Yesterday's post about news bees brought up other bee folklore-specifically honey bee folklore like this:
*If a bee owner dies, the bees must be told of the death and moved or they will leave the hive.
Pap never had bees when I was growing up-but since I've been grown I've wished more than once that I did-and I hope to fulfill my dream of being a bee keeper someday.
I was familiar with the tradition of telling bees their owner had died before Sheryl mentioned it yesterday-I'm positive I read it in a book.
I jumped over to The Frank C. Brown Collection of NC Folklore to see what it had to say about honey bee folklore. In addition to the one above the book also had these tidbits:
*The success of swarming bees can be told in the following verse: Swarm in May worth a load of hay; Swarm in June worth a silver spoon; Swarm in July not worth a fly.
*Rob your bees during the new of the moon and they'll produce more honey next time.
*Its bad luck to sell bees. (maybe this means someone will give me theirs!)
*If you sell your bees and receive payment into your hand you have sold your luck with your bees. To sell bees you must have the buyer lay the payment on a rock and refrain from picking up the money until the bees are gone with their new owner.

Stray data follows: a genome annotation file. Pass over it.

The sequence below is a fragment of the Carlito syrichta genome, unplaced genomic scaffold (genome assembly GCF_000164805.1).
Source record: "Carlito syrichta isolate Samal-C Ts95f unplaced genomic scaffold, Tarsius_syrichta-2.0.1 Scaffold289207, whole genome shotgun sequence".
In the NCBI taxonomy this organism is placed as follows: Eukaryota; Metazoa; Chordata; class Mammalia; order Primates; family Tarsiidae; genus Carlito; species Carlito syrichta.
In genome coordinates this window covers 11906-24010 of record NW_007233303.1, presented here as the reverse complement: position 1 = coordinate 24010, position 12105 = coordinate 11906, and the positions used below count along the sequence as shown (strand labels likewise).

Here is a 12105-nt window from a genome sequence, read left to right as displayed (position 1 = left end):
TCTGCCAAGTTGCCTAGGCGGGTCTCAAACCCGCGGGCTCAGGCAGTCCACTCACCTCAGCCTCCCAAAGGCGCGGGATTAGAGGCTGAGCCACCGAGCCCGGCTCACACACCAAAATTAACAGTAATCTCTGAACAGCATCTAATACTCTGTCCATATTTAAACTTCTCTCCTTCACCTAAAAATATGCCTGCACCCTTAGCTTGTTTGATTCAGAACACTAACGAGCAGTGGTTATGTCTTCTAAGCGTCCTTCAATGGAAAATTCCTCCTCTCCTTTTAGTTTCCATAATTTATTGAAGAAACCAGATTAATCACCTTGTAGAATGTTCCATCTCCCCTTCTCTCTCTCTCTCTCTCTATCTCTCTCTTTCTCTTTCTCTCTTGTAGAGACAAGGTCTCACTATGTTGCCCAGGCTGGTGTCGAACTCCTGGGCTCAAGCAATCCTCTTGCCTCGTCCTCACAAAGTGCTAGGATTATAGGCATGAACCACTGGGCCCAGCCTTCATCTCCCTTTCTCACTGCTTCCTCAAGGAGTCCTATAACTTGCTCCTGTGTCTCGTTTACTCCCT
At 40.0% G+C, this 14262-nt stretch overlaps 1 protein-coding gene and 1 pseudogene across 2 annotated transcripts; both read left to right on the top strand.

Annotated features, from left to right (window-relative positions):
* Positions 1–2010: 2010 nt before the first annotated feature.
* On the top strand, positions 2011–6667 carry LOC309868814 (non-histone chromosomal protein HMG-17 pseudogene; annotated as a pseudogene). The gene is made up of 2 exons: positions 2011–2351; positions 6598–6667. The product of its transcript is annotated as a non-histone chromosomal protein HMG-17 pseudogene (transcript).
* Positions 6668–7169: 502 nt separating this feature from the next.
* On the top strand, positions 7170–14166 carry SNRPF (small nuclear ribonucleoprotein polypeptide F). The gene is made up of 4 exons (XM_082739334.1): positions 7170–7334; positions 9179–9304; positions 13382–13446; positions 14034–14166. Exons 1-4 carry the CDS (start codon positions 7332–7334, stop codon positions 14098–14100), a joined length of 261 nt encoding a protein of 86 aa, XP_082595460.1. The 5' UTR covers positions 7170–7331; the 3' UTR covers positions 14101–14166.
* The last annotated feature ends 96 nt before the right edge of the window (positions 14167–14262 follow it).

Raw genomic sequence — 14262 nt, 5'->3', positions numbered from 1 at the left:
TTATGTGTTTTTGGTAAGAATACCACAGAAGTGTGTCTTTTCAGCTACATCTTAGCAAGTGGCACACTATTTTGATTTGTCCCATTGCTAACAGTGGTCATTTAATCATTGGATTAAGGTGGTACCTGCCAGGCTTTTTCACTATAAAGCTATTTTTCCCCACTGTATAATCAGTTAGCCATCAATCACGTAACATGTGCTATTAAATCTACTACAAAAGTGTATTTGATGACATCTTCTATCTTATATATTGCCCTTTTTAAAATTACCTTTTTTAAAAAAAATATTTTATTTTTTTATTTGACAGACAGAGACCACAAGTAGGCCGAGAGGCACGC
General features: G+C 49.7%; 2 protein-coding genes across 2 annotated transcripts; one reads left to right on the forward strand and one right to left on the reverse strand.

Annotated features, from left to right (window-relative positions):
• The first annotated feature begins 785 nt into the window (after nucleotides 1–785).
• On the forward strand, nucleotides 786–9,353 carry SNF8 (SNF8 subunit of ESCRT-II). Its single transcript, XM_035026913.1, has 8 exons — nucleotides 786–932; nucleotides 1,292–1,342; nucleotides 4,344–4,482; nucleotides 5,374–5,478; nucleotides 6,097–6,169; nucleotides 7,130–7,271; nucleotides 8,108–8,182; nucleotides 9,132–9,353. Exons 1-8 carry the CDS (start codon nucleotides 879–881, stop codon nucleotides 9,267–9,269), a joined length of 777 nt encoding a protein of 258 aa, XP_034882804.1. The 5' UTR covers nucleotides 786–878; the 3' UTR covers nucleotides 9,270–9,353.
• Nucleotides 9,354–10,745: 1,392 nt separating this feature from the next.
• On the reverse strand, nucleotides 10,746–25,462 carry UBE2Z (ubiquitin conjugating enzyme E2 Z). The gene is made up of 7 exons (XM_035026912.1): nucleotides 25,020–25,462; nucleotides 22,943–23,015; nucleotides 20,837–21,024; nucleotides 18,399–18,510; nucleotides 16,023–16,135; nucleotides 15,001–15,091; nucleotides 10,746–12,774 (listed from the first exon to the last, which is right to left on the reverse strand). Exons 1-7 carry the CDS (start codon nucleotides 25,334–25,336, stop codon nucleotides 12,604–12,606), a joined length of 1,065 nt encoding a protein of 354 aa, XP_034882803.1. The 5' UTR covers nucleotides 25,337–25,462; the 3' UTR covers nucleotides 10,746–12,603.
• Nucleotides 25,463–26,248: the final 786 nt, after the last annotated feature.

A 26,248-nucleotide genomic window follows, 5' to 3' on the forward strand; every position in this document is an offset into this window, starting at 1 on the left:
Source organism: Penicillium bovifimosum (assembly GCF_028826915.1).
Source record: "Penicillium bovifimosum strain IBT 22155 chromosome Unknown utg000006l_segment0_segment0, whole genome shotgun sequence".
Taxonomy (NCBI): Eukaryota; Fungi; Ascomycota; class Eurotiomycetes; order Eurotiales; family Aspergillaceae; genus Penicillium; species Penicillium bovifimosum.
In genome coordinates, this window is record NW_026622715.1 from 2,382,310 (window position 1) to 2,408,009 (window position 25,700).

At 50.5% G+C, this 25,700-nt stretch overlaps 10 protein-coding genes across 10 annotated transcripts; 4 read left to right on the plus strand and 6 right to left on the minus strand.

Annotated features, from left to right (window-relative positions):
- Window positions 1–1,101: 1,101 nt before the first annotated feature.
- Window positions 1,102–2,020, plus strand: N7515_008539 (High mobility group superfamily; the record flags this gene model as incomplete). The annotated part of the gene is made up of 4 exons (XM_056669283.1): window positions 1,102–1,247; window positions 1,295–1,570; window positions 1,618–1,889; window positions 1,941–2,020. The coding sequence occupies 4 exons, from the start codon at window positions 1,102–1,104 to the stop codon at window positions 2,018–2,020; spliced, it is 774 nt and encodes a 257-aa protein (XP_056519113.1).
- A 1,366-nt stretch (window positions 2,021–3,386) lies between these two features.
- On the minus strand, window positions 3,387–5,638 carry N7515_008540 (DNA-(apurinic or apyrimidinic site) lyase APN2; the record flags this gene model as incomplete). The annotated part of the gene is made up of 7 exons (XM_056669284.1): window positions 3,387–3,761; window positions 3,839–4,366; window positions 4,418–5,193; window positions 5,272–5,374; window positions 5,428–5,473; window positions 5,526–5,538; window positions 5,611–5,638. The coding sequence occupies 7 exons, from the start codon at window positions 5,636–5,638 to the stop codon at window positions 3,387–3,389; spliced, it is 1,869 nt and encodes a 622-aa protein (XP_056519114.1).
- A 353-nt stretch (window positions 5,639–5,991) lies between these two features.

*When a member of the family dies the bee hives must be draped in black cloth to make sure they don't leave.
*If you fail to move your bees when a family member dies-all the bees will die as well.
A few other pieces of bee folklore I've heard:
*If a bee flies in and out of the house-it brings good luck.
*Bees should be told of any major change in the owner's family-weddings, births, etc. or they will leave.
Going back to the first piece of folklore mentioned-I found a wonderful old poem about telling the bees:
Telling The Bees written by John Greenleaf Whittier 1894
Here is the place; right over the hill
You can go here: The Sacred Bee in Ancient Times and Folklore to read an excerpt about the ritual of telling the bees being wide spread throughout the British Isles. The page also tells that honey bees will not do well in a quarrelsome family-nor do honey bees like to hear bad language-they prefer to be talked to politely and quietly.
Seems the bee folklore is like much of the other folklore from Appalachia-it came across the big pond with those first settlers so long ago.